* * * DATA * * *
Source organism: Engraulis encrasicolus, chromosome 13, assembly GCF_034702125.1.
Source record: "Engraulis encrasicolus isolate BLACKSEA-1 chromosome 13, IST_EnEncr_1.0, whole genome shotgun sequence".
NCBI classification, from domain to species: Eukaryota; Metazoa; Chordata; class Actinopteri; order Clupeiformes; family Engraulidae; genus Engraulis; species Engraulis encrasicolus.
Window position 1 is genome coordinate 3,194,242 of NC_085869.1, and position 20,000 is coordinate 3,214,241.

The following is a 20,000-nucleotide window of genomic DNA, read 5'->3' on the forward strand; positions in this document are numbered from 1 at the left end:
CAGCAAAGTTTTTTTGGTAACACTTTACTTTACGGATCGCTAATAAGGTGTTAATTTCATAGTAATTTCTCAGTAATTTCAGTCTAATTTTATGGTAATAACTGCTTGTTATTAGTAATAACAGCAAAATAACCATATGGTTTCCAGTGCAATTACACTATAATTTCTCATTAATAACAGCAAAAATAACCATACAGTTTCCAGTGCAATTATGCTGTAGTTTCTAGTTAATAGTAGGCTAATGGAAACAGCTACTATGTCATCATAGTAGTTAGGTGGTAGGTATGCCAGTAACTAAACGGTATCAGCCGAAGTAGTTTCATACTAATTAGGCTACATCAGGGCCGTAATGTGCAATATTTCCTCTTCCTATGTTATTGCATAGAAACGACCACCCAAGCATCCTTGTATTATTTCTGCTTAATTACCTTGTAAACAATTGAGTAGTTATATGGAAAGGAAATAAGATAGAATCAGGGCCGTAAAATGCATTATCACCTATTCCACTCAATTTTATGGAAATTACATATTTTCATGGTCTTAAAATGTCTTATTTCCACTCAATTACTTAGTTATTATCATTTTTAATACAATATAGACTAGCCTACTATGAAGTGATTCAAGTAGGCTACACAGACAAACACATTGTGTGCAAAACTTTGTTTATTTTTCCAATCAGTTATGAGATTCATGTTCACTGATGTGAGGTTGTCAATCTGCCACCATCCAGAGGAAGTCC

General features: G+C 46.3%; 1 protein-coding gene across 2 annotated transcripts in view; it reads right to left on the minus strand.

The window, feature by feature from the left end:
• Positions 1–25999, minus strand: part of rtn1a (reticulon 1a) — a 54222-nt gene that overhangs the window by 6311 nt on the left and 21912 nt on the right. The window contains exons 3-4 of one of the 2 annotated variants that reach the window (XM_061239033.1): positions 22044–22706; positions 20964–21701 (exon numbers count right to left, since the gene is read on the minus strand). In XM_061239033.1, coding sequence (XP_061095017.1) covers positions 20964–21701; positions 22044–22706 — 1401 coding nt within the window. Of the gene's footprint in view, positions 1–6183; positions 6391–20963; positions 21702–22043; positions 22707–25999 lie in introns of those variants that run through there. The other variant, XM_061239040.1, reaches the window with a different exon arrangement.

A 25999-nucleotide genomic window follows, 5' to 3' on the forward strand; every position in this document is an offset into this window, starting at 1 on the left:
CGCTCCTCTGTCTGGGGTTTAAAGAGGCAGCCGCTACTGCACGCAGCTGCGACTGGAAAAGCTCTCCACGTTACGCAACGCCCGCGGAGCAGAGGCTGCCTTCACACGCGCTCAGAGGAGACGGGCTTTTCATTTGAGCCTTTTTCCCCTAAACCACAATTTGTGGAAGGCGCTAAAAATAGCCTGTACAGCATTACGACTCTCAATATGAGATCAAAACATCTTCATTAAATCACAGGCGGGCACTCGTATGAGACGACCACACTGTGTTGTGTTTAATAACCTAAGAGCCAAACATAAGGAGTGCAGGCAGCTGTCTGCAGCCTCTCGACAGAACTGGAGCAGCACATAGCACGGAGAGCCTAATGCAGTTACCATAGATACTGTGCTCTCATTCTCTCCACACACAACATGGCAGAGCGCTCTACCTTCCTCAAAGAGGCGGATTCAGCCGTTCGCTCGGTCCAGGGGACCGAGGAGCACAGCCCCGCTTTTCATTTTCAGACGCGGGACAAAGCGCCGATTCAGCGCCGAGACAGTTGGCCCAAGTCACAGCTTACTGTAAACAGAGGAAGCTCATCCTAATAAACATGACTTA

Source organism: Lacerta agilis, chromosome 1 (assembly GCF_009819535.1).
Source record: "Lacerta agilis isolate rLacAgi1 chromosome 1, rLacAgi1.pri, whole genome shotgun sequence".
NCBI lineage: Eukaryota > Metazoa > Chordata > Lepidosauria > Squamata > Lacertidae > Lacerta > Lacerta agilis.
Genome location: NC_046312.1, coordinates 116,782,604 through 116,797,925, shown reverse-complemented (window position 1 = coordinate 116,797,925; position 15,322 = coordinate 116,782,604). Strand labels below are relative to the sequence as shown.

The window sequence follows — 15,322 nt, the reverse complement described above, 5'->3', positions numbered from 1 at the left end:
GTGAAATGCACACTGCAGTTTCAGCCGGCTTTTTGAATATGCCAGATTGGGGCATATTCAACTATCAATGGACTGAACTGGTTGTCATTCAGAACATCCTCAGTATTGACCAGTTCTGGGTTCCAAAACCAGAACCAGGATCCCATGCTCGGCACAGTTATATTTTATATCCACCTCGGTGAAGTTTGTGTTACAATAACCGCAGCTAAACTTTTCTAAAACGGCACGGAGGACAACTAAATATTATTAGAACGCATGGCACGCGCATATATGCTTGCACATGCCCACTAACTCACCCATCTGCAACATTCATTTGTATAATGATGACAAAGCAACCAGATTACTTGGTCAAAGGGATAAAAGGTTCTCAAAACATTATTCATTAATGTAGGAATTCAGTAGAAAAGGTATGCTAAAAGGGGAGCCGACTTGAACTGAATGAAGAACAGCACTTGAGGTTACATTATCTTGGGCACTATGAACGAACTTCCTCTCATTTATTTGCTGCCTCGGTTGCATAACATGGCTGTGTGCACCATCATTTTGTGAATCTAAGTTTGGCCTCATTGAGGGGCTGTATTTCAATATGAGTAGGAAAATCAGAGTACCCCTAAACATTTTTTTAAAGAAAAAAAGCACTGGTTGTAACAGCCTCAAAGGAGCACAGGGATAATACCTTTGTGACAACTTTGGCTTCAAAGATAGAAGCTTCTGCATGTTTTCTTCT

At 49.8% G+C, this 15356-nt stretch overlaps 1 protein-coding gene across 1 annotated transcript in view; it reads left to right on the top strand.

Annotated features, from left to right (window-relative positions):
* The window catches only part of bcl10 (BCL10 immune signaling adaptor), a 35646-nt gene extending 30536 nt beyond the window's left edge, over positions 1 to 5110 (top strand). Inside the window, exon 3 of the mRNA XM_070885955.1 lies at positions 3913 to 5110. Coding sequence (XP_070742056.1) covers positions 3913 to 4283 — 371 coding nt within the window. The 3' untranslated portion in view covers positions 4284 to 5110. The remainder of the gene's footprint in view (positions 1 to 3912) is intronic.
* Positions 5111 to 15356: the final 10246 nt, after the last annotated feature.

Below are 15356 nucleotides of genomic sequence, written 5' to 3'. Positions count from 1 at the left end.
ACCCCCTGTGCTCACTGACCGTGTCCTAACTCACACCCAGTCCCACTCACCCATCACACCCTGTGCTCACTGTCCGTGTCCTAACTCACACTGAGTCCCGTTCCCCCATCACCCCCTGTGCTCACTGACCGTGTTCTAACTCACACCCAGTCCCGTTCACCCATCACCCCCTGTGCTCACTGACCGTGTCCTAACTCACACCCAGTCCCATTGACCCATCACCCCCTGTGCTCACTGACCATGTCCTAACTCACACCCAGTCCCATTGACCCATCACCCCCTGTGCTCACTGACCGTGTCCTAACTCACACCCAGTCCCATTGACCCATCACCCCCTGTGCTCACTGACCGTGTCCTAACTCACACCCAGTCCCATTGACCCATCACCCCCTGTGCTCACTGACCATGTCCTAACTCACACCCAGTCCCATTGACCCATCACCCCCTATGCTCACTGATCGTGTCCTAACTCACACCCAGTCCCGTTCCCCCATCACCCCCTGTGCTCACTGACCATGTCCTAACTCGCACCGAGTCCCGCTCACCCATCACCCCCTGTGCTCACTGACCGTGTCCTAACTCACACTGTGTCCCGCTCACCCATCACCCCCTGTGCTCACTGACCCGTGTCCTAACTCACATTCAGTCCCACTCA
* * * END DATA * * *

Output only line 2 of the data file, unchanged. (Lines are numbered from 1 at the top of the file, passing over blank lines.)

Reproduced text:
Source record: "Engraulis encrasicolus isolate BLACKSEA-1 chromosome 13, IST_EnEncr_1.0, whole genome shotgun sequence".